After the bankruptcy reform law – BACPA – went into effect in October 2005, consumer bankruptcies came to a screeching halt. Most people who were thinking about filing rushed to do so under the old rules. And the economy was still chugging along at a healthy enough pace that even those folks with a lot of debt could optimistically refinance their way into a false sense of security.
I remember having lunch a good friend who is a bankruptcy attorney towards the end of 2005, and at the time she was not sure what the future would hold for her profession. If I had a crystal ball then, I would have told her to go on a nice long vacation and rest up. A tidal wave of filing was building up. Now they are flooding in once again, and bankruptcy attorneys are working day and night to keep up.
A recent story in USA Today says that an average 6,000 new bankruptcy cases are filed each day, and the total number of consumer and commercial filings are expected to reach 1.5 million this year.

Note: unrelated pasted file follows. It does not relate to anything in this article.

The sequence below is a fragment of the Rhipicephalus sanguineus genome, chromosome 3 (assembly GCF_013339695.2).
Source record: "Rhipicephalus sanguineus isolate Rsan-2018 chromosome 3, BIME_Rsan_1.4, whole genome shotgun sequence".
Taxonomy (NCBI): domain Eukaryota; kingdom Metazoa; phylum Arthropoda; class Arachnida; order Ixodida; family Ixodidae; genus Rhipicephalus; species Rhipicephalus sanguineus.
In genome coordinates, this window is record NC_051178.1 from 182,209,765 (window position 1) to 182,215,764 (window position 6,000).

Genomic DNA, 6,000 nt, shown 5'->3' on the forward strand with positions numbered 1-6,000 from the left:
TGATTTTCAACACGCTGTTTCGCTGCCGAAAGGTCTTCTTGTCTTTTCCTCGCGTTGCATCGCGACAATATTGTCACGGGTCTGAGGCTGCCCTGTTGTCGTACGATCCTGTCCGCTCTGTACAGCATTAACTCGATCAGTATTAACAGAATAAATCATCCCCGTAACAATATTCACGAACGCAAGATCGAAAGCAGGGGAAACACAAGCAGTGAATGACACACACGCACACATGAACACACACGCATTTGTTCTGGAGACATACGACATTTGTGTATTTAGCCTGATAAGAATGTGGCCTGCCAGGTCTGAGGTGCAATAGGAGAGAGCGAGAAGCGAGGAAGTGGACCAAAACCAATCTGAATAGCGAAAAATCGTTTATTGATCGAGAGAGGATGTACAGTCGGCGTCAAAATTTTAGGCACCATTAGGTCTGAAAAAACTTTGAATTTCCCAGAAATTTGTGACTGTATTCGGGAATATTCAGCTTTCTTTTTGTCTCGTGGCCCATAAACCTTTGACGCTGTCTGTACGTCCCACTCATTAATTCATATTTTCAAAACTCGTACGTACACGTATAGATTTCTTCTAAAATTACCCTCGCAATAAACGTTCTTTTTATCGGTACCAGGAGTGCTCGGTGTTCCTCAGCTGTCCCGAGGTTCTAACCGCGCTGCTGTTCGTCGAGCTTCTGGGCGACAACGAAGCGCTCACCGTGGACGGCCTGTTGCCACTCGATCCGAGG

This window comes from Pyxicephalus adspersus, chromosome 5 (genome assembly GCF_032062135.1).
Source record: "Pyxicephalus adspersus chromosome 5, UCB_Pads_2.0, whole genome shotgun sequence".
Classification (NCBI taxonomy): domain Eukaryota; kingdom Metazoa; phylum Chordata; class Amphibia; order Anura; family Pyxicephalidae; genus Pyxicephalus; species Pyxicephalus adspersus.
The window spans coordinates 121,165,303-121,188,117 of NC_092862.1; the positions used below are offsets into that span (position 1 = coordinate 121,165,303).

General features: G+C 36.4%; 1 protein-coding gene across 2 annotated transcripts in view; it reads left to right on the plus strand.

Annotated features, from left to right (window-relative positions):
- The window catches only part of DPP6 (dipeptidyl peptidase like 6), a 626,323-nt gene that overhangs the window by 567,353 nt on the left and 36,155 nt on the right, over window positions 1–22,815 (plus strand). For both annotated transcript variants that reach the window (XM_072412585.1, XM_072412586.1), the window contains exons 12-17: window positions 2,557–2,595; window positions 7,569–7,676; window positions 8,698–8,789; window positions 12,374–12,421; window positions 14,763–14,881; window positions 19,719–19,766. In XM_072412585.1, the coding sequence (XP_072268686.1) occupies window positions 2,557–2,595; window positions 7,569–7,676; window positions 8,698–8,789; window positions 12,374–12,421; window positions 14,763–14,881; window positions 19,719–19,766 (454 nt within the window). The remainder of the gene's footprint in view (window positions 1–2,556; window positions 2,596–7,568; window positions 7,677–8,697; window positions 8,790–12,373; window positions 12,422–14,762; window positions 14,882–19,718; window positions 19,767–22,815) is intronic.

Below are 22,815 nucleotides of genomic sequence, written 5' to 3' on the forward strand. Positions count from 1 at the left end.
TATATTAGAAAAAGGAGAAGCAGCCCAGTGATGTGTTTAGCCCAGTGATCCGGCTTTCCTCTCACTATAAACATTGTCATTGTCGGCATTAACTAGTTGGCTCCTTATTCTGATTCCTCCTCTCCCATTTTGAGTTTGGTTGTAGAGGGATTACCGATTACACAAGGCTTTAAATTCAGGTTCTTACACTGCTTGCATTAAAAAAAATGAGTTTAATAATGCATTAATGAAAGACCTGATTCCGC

Those cases represent a lot of broken dreams and heartaches, as well as an enormous drag on businesses large and small as their customers default on the money owed. It's not unusual for one bankruptcy (especially large corporate filings) to bring down many smaller businesses in its wake.
Bankruptcy filings are known as a trailing indicator, which means that many of the filers have been experiencing financial problems for a while. Given our continuing unemployment figures and high level of debt, I don't see them dropping off anytime soon.
If you are considering filing for bankruptcy, understand the basics of how bankruptcy works and consider alternatives to bankruptcy first. Ultimately, though, if filing is your best option it's important not to procrastinate. A free expert consultation by a bankruptcy professional may help you avoid costly mistakes. It may not be pleasant, but bankruptcy may be your life raft if you're drowning in debt.